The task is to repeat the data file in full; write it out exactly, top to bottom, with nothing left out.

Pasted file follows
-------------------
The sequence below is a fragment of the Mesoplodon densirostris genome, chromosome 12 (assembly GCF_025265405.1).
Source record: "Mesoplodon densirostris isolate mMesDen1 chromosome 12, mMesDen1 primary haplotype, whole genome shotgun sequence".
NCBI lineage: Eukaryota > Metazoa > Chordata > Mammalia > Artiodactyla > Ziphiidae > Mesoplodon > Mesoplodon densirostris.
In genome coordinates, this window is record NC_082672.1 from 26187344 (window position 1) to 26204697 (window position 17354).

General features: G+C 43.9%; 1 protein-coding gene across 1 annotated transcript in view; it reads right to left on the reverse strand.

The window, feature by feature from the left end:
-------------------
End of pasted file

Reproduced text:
The sequence below is a fragment of the Mesoplodon densirostris genome, chromosome 12 (assembly GCF_025265405.1).
Source record: "Mesoplodon densirostris isolate mMesDen1 chromosome 12, mMesDen1 primary haplotype, whole genome shotgun sequence".
NCBI lineage: Eukaryota > Metazoa > Chordata > Mammalia > Artiodactyla > Ziphiidae > Mesoplodon > Mesoplodon densirostris.
In genome coordinates, this window is record NC_082672.1 from 26187344 (window position 1) to 26204697 (window position 17354).

General features: G+C 43.9%; 1 protein-coding gene across 1 annotated transcript in view; it reads right to left on the reverse strand.

The window, feature by feature from the left end: